Dashi Ingredients

the above-mentioned dashi is a Japanese stock, which is central to many Japanese creations. It is a relatively simple stock, consisting of kombu kelp and dried bonito flakes, but many variations are possible. Among the ingredients added are: dried shiitake mushrooms, anchovies or sardines, which provide an extra layer of umami.

Simmering and soaking these ingredients in hot water creates the golden liquid that is the backbone of Japanese cuisine. While chicken stock or vegetable stock can be substituted, they lack the signature sweet, savory and deep umami flavor that dashi part.

Pickled vegetables


Pickled vegetables, or tsukemonoCleanse your palate and help your mouth reset after each of the many different textures and flavors that make up your meal. Pretty much any vegetable goes, but the most common is cucumber. Different pickling methods can be used to create different textures and flavors:

Salt (Shiozuke)


The simplest and most common type of pickle is salt. Just add some for a crunchy and mild-tasting vegetable.

Rice Bran (Nukazuke)

Stand up

This rice bran mixture is made using a variety of ingredients such as salt, kombu, and dried red pepper, which is left for a few days or even several months. When it’s done, cover some whole vegetables with the mixture and let it be salty and spicy.

Miso (Misozuke)

miso pickling
credit: lesptitssecretdejuliette

Equivalent to and get up, you can top vegetables with miso for a unique, complex flavor.

Soy sauce (Shoyuzuke)

credit: hibachivn

Here, the vegetables are preserved in a soy sauce-based marinade, which usually contains other ingredients such as: kombu. The soy sauce darkens the vegetables and gives it a sweet and salty taste.

Vinegar (Amazuzuke)

credit: hungry_davey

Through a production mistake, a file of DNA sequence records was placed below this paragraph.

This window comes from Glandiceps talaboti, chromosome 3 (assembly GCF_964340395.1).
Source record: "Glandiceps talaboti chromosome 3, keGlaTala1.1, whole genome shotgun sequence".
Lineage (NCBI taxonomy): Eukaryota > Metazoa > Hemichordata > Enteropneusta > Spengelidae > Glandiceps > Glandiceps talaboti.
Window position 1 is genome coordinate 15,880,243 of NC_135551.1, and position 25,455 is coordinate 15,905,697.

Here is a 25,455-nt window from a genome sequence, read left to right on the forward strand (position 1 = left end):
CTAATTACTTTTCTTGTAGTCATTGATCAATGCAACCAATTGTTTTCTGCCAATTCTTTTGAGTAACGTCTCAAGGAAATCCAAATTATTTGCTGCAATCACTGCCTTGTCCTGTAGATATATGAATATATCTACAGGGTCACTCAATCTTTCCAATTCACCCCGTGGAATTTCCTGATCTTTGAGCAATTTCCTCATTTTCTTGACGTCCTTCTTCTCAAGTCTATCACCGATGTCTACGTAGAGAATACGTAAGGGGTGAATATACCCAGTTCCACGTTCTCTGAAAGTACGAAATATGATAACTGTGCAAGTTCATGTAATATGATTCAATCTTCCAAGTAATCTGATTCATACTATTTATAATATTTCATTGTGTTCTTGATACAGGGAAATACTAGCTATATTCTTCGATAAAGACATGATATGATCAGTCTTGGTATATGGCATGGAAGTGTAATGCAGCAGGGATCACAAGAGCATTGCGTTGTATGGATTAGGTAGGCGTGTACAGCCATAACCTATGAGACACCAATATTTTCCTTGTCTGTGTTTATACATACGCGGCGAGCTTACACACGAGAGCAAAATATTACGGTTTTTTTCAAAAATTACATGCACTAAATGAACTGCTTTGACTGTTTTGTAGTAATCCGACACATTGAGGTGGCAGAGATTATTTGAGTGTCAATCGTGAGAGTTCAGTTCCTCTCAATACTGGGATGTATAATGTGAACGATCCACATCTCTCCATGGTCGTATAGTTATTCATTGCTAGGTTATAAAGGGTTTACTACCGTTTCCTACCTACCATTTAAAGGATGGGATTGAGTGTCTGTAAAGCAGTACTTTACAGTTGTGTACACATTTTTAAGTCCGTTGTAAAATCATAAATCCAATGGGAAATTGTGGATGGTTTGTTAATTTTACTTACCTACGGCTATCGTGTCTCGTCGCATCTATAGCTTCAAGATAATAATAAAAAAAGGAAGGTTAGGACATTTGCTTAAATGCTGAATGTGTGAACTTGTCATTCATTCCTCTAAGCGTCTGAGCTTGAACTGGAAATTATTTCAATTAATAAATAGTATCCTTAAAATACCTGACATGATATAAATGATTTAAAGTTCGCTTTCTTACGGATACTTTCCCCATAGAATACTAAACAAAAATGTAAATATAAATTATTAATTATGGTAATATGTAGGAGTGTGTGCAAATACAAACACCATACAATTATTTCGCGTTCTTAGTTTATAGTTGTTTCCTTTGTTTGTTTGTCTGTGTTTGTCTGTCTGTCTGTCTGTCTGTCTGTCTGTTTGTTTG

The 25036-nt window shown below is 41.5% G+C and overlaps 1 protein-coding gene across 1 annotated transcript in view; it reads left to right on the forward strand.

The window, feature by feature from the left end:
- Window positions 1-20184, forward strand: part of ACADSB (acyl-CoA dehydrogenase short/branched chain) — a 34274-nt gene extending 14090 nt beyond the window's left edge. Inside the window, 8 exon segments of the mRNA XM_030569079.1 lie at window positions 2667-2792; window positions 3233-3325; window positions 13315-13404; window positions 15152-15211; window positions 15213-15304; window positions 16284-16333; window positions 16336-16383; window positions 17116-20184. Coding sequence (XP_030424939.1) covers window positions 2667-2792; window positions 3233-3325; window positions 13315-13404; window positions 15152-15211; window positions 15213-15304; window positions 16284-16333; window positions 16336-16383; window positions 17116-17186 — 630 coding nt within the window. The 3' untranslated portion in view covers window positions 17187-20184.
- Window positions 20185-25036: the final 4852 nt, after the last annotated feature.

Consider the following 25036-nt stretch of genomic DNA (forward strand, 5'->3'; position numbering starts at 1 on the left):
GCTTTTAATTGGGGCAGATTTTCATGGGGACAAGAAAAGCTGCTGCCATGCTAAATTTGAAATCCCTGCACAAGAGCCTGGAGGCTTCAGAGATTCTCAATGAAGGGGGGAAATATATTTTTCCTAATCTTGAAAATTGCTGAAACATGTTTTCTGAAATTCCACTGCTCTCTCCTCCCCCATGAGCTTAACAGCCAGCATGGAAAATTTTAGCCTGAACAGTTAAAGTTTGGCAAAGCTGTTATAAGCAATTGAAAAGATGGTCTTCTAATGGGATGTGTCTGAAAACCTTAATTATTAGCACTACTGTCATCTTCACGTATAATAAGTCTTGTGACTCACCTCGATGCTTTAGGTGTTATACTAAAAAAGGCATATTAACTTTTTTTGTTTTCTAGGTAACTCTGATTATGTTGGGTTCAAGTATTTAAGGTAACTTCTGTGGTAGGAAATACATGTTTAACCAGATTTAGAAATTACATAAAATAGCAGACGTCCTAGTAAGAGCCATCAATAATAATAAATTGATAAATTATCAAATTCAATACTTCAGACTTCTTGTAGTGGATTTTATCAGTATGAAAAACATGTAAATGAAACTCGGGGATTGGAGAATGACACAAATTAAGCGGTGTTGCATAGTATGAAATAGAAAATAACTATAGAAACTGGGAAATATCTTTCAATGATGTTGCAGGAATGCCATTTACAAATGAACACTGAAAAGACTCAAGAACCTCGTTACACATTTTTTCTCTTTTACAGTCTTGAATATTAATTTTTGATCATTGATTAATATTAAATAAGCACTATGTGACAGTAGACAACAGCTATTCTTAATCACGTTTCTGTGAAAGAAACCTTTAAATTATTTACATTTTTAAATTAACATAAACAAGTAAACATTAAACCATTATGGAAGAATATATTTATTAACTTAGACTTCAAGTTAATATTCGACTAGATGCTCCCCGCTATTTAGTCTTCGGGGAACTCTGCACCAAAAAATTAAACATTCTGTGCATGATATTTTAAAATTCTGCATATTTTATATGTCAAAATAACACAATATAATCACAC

Amazuzuk is a vinegar solution that preserves vegetables excellently, creating a sweet and sour taste and crunchy texture.



Omelet (tamoayaki) is not like the omelettes you will find in western countries. Thin layers of eggs are fried here in a special tamoayaki pan to make a rectangular omelet. Eggs are beaten and often mixed with dashi and sugar, which is then slowly baked in layers, creating a sweet and custardy textured omelet.

The Japanese, both adults and children, enjoy this at breakfast and in their bento box (packed lunch).



Loved or hated, natto is arguably one of Japan’s most unique dishes. It is rich in protein, making it a popular dish in Japan. It uses fermented soybeans mixed with a special variety of bacteria, which creates a unique fragrance and gives it a sticky texture. To be usually mixed with a special sauce and Japanese mustard until stringy and gooey.

When you first see natto you may be put off by the smell and sight, but it will grow on you over time, so give it a try. place you natto on top of rice for a salty, sweet, tangy flavor. If you’re really too scared, don’t worry. Many Japanese can’t stand it either!



Many people find tofu a bit bland and lacking in flavor. Maybe they didn’t try it the right way? The Japanese love it because tofu is a popular side dish in many of their meals. It is made from curdled soy milk, pressed into blocks that resemble cheese. To give it more flavor, tofu is usually topped with a variety of ingredients, such as grated ginger, scallions, and soy sauce.

western style

western breakfast

While many Japanese enjoy a traditional breakfast, a Western breakfast is also very popular. A mix of small sausages, fried eggs and bread combine to make a complete, delicious breakfast.

For many people who visit Japan, the idea of ​​grilled fish and natto morning is not the most appetizing, so western breakfast is readily available at hotels across the country. This breakfast is also popular with Japanese people, with many preferring it to their traditional Japanese breakfast.

So, what’s for breakfast?

As we have seen, the Japanese breakfast is really unlike any other in the world. Made with the care and pride that the Japanese are known for, they are packed with health benefits, making them well worth a try, even if some of the flavors may seem a little unusual to some. Which one are you going to try?

Related: Most Popular Japanese Dishes
Related: 8 Types of Sushi Explained
Related: 10 Best Japanese Knives

Popular Japanese drinks

Andy Cheng

Andy grew up with a Japanese mother and has extensive knowledge of Japanese culture, life and food. Originally from England, Andy began training as a chef after graduating and moved to Japan to begin his culinary journey. Aiming to run his own restaurant, he studied with Michelin-starred chef Namae Shinobu and Akihiro Nagao. He is now studying how to roast coffee in Northern Japan.